Last month, we brought you news that Pfizer had retracted a paper in the Journal of Clinical Oncology
purporting to show a benefit of their experimental drug for lung cancer figitumumab after discovering that its clinical lead on the project had done analyses improperly.
There’s been another retraction, of a related paper, in the British Journal of Cancer, “Pre-treatment levels of circulating free IGF-1 identify NSCLC patients who derive clinical benefit from figitumumab.” Here’s the notice:
After a thorough review, the corresponding author, Dr Antonio Gualberto, has concluded that the key results reported in this manuscript are incorrect and cannot be reproduced. As there are no remaining samples that would allow a new analysis, he has therefore recommended the retraction of the manuscript to the Editor-in-Chief of BJC.
The co-authors have been informed of this decision.
Dr Gualberto sincerely apologises for any inconvenience this may have caused the readers of the BJC.
The paper has been cited 27 times, according to Thomson Scientific’s Web of Knowledge.
Pfizer, which is no longer developing the drug following two failed Phase 3 trials, tells Retraction Watch that the retraction followed a company investigation:
As you know based on our discussion in early November, Pfizer became aware that final data from a Phase 2 study of figitumumab, known as the 1002 study, and certain biomarker analyses performed in connection with the figitumumab program differed from the results that had been reported previously to regulators and published in medical journals.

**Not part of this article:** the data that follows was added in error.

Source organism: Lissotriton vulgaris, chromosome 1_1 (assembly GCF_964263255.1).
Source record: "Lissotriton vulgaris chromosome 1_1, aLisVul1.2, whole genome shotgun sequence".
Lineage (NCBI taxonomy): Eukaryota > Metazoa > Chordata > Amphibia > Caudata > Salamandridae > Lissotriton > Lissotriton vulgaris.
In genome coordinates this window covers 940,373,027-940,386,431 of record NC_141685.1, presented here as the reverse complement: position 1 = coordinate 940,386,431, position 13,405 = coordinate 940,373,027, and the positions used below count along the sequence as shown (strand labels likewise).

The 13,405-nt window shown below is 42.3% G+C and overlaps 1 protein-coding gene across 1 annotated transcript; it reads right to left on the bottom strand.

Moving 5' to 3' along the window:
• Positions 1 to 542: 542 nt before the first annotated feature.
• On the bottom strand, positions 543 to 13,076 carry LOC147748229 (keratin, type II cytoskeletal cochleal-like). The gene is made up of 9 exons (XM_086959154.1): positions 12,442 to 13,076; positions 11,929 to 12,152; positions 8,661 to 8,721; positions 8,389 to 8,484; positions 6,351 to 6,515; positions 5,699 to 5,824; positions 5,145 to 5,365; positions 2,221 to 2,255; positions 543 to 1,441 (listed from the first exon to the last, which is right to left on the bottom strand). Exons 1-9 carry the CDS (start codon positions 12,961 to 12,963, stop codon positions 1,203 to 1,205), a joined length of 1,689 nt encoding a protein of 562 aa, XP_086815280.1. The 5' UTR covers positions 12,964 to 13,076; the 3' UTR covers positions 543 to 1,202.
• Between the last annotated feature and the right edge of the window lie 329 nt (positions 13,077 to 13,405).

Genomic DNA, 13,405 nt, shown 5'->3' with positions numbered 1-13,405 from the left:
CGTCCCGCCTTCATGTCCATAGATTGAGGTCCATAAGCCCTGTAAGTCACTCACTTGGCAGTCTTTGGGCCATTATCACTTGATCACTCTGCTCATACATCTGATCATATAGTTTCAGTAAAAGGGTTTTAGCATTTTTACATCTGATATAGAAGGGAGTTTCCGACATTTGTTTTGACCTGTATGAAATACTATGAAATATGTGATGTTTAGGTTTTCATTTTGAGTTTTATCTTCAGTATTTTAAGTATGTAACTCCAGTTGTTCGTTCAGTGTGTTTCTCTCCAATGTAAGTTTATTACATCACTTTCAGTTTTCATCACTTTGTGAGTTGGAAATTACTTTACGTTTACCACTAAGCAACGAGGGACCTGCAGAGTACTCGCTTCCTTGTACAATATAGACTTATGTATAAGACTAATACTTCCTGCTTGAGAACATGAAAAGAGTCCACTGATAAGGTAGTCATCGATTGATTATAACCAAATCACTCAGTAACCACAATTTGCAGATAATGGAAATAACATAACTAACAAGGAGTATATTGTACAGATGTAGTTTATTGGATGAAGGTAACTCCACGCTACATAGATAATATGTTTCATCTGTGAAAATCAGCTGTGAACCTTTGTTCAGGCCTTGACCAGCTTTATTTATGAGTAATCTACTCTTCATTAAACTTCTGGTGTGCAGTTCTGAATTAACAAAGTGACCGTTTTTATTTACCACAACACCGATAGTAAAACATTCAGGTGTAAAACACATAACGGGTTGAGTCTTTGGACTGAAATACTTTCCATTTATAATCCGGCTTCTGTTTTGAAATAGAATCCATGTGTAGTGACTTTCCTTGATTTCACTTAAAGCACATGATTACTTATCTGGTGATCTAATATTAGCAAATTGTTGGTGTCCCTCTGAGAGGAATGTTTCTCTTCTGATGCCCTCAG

We conducted a proactive, thorough and comprehensive review to determine how this may have occurred, and enlisted the services of independent experts to assist with this review. Based on our review, we believe that the publication of results from the inaccurate biomarker analysis was primarily due to the actions of the former Pfizer clinician, who operated outside our approved systems for data management and publication.
We self identified, analyzed and reported these errors on our own and, at the British Journal of Cancer’s request, the lead author submitted the retraction. It’s important to note that the BJC retraction relates to the same study referred to in the JCO but involved biomarker analyses mentioned above.
Corporate integrity is an absolute priority for Pfizer, and we will continue to take appropriate actions to strengthen public trust in our company.
Gualberto left Pfizer in September 2010, and is now at Millennium: The Takeda Oncology Company. He did not respond to a request for comment.